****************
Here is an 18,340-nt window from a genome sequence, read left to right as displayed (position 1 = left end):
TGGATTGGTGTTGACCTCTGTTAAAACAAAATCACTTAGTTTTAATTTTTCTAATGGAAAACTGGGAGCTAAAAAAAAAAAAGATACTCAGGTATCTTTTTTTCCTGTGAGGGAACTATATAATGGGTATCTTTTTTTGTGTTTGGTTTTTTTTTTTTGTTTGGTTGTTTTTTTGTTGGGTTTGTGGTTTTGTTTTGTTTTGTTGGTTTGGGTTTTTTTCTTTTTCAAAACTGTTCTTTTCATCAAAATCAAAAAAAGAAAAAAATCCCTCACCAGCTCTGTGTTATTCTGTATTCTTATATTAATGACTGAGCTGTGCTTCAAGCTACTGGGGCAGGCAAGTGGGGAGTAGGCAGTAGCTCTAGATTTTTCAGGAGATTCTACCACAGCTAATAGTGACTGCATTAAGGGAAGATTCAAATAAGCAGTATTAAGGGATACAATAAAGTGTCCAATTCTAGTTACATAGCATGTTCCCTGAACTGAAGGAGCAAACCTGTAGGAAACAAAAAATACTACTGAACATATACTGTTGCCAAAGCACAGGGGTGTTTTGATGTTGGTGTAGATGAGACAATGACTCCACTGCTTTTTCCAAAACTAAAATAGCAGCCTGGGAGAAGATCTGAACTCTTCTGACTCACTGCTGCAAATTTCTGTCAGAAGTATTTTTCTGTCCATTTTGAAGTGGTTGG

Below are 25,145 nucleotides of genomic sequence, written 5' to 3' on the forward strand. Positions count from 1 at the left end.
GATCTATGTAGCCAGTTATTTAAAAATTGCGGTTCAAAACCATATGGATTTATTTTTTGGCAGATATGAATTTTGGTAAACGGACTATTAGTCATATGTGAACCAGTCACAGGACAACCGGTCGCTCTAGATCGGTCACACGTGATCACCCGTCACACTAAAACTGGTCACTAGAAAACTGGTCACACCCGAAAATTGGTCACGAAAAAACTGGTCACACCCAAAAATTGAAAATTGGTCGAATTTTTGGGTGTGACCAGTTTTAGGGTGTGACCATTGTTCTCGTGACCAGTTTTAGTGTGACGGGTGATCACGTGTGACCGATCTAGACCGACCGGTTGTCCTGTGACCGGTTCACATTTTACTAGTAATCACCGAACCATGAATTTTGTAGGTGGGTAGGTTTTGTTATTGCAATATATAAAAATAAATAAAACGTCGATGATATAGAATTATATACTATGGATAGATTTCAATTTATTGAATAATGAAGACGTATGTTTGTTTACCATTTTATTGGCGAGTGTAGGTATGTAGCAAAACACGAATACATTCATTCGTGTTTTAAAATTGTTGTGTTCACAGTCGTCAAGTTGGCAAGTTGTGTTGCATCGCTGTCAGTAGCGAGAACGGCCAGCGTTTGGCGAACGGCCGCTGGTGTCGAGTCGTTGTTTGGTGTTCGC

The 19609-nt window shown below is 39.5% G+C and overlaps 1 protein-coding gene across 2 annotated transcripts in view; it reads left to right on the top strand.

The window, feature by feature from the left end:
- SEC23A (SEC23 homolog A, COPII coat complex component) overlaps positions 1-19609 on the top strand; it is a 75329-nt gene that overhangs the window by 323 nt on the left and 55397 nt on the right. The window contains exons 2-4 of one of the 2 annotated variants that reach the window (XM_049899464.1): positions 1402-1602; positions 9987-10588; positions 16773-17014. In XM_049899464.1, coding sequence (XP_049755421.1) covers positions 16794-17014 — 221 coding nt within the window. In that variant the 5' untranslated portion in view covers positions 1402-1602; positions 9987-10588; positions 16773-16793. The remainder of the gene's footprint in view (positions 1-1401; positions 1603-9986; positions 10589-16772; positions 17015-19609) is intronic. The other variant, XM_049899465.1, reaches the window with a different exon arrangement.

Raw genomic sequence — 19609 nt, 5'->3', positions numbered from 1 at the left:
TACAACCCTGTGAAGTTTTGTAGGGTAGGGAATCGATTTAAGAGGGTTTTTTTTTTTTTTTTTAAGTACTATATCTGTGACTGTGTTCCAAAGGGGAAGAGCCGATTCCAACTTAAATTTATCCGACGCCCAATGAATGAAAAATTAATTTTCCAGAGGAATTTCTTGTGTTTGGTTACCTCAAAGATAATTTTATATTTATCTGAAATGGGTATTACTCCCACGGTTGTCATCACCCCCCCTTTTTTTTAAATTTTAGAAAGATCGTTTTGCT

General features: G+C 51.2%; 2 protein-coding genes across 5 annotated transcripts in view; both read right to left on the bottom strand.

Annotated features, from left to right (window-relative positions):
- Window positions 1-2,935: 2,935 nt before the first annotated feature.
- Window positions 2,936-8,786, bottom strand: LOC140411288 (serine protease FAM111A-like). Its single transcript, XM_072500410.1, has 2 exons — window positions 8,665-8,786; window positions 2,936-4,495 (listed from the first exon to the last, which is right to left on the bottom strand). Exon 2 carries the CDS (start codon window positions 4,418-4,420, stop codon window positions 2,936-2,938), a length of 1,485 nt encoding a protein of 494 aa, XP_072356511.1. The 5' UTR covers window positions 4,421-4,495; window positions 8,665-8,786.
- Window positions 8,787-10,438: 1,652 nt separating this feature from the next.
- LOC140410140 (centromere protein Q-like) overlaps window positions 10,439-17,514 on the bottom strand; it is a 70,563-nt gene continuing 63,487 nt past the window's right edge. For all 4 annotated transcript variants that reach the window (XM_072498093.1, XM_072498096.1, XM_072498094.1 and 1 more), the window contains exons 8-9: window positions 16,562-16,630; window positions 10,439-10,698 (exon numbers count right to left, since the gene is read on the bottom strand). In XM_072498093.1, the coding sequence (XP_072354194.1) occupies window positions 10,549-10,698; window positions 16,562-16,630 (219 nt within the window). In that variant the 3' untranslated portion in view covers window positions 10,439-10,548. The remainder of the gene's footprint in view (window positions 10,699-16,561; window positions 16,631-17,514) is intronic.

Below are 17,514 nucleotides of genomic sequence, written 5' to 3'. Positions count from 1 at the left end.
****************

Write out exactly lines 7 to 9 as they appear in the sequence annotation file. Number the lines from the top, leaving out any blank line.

- SEC23A (SEC23 homolog A, COPII coat complex component) overlaps positions 1-19609 on the top strand; it is a 75329-nt gene that overhangs the window by 323 nt on the left and 55397 nt on the right. The window contains exons 2-4 of one of the 2 annotated variants that reach the window (XM_049899464.1): positions 1402-1602; positions 9987-10588; positions 16773-17014. In XM_049899464.1, coding sequence (XP_049755421.1) covers positions 16794-17014 — 221 coding nt within the window. In that variant the 5' untranslated portion in view covers positions 1402-1602; positions 9987-10588; positions 16773-16793. The remainder of the gene's footprint in view (positions 1-1401; positions 1603-9986; positions 10589-16772; positions 17015-19609) is intronic. The other variant, XM_049899465.1, reaches the window with a different exon arrangement.

Raw genomic sequence — 19609 nt, 5'->3', positions numbered from 1 at the left:
TACAACCCTGTGAAGTTTTGTAGGGTAGGGAATCGATTTAAGAGGGTTTTTTTTTTTTTTTTTAAGTACTATATCTGTGACTGTGTTCCAAAGGGGAAGAGCCGATTCCAACTTAAATTTATCCGACGCCCAATGAATGAAAAATTAATTTTCCAGAGGAATTTCTTGTGTTTGGTTACCTCAAAGATAATTTTATATTTATCTGAAATGGGTATTACTCCCACGGTTGTCATCACCCCCCCTTTTTTTTAAATTTTAGAAAGATCGTTTTGCT